A few years back when doing research on the mass of dwarf galaxies I asked my advisor what the difference was between a globular cluster and a dwarf galaxy. I was more-or-less scoffed at, as the "obvious" textbook answer is that globulars consist of only old stars and don't have any gas, while galaxies of any sort will have stars of varying ages and will have gas.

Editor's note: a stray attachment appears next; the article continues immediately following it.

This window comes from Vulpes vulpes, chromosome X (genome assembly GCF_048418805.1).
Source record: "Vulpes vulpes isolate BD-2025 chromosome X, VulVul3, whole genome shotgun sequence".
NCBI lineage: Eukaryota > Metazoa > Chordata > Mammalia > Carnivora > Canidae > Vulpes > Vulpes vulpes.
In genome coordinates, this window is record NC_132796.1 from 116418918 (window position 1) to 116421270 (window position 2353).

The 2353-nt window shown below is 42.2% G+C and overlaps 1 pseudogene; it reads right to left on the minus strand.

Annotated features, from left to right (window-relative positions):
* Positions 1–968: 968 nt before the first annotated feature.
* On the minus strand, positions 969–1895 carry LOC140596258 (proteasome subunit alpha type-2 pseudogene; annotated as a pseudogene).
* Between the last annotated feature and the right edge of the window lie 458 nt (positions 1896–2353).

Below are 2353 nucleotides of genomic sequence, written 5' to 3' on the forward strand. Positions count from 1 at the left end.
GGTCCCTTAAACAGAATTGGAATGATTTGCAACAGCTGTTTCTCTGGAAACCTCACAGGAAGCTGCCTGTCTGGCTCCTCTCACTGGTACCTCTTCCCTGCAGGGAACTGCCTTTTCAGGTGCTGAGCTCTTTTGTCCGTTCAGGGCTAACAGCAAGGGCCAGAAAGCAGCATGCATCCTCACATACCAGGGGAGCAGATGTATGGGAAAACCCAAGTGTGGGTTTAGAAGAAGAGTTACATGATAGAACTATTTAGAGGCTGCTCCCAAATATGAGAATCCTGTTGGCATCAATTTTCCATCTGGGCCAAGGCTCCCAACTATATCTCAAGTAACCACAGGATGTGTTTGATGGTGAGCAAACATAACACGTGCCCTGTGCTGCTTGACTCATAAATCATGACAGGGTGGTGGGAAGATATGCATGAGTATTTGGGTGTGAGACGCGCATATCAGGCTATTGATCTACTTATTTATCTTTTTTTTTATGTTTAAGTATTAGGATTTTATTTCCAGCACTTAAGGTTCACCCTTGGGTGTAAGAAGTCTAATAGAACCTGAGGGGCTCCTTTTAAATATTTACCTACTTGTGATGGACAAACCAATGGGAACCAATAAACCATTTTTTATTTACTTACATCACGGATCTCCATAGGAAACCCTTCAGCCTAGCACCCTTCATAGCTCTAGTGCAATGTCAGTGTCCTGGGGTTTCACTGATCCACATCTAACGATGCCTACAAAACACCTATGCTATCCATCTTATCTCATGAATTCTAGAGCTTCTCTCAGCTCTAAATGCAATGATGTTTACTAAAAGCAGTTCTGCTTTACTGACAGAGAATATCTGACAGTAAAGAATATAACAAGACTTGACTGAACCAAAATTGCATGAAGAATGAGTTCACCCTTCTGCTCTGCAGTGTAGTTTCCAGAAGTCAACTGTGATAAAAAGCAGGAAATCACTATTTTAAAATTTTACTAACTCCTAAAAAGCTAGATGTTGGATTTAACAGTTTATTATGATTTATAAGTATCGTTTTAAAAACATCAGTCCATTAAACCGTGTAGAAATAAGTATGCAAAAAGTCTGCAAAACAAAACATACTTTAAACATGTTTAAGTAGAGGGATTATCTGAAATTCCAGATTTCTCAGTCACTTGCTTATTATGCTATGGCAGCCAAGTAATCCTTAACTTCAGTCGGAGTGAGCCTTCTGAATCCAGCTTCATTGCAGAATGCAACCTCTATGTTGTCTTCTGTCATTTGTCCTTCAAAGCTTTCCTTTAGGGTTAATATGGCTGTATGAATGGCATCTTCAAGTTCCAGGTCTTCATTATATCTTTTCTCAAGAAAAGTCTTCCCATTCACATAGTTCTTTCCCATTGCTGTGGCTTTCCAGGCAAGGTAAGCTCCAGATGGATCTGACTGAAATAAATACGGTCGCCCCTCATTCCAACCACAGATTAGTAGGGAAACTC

New research using Hubble and Gemini South shows the question isn't quite as clear-cut as textbooks like to put it. Our Milky Way galaxy has all these globular clusters orbiting it, but we've also got some dwarf galaxies like the Large and Small Magellenic Clouds. There's this one strange globular cluster, Omega Centauri, which has got multiple generations of stars and a large mass (causing its fast spin), but doesn't seem to have any gas. And now they've discovered that there's an intermediate mass black hole in the center, implying that that Omega Centauri is probably a dwarf galaxy, not a globular cluster after all. Huh, go figure.